The weather is certainly starting to act like there are only two more weeks left in the CSA. The dew is staying on the ground longer in the mornings and the sky is getting darker sooner in evenings. The colder weather and the due make harvesting summer squash and beans early in the day not impossible but unfavorable. Beans really don’t like being stored wet so harvesting early is a pain because you have to dry them out on a rack before you package them up. This year our bean plants are a little shorter then normal and the back field is sandy so you may notice your beans have a bit of grit on them this week. The heavy rain kicked up the soil and our water after a week of being back action but decided to slow back down mid morning so I couldn’t do a wash and dry cycle with them. When the bean plants are wet spreading disease is also really easy. That is the main reason to wait to harvest squash until the plants are nice and dry. Fungus loves ridding on water droplets on your hand and clothes. This time of year is perfect for things like powdery mildew to take off and harvesting when dry is just a small change that makes the plants last just a little bit longer.
With the CSA wrapping up it also means it is time to start harvesting the rice. I’m going to try and wait at least a few more days if not a week or more to harvest. There are some immature grains that if the weather is good enough will ripen and our yield will be higher. My dad has been making some adjustments to our rice processing equipment to make our lives a little easier. He just sent me an update today that he had great success with the rice he had grown in Delaware to practice with. It’s the same variety that we grow but his is ready to harvest a month earlier thanks to the warmer climate. We had a bit more weed pressure then I would have liked this year but for the most part the rice looks better then ever. The section that was normally our highest yield had way to much barnyard grass growing blocking the sunlight. But also when there are weeds and little or no water the shipments have a field day chopping down section and carrying the rice away. I didn’t do any trapping this year but there is evidence of my past trap failures in the field below the paddies. Sunflowers popped up all over where chipmunks had buried them from our buck traps a few years ago. After the tree clearing the extra light and open space must have triggered them.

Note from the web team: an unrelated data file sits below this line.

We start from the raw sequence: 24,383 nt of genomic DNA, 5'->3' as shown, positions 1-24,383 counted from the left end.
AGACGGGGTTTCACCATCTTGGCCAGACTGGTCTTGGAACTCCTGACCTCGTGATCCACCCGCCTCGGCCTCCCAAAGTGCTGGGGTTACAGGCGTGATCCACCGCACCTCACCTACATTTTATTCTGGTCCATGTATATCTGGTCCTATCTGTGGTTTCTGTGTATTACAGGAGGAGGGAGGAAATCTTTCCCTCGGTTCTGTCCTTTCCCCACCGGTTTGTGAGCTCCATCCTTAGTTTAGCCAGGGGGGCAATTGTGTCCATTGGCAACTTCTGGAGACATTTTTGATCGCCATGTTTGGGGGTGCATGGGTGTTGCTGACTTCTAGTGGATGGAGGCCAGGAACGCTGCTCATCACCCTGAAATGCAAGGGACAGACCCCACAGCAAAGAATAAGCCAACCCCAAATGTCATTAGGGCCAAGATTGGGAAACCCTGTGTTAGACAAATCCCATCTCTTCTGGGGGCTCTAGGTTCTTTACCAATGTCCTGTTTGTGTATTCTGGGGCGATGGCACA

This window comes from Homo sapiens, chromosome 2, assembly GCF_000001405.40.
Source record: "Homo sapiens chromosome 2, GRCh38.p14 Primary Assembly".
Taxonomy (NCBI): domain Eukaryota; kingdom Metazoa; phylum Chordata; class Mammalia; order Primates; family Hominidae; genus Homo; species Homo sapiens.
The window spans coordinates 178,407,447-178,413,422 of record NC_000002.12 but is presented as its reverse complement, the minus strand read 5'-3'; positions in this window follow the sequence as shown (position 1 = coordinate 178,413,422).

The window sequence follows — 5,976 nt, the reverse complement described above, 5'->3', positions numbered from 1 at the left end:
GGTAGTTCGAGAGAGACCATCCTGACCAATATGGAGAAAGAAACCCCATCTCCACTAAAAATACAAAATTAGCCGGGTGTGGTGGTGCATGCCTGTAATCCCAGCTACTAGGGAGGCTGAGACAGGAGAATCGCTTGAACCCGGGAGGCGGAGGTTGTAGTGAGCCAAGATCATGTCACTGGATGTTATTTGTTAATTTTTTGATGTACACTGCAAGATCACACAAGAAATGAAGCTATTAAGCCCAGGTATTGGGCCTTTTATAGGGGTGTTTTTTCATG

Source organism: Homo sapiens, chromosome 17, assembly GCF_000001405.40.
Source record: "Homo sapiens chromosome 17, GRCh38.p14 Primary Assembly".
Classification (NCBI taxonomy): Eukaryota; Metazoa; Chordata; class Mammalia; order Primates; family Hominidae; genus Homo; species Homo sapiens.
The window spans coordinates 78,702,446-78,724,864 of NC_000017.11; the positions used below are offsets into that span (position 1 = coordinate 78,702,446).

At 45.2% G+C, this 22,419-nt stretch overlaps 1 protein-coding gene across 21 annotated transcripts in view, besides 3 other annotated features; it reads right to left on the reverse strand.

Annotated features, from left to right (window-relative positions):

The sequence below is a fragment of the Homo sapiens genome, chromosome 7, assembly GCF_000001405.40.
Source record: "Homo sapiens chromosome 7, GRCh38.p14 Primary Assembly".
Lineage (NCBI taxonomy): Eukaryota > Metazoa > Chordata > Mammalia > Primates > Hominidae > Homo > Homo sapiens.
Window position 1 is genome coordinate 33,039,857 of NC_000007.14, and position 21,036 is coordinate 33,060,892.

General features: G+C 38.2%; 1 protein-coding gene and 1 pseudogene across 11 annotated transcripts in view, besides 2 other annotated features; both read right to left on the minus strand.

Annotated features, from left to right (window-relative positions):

We have followed the rules of certified organic growing since we started farming but have never felt the need to deal with all the extra work that goes into becoming certified. Mostly because we had so many things going on that made it more complicated. But since the farm is getting slightly less complex next year we are planning on going the certification route. The vegetables are easy since we have never used banned substances on any of the farm we should be ready to go with being certified. The goats will probably will need a “transition” year and then will be official. It won’t make that much of a difference for us at the market but it will be nice to have the official seal there and for doing wholesale accounts. It mostly just means we have to do more diligent paperwork that in reality we should be doing anyway.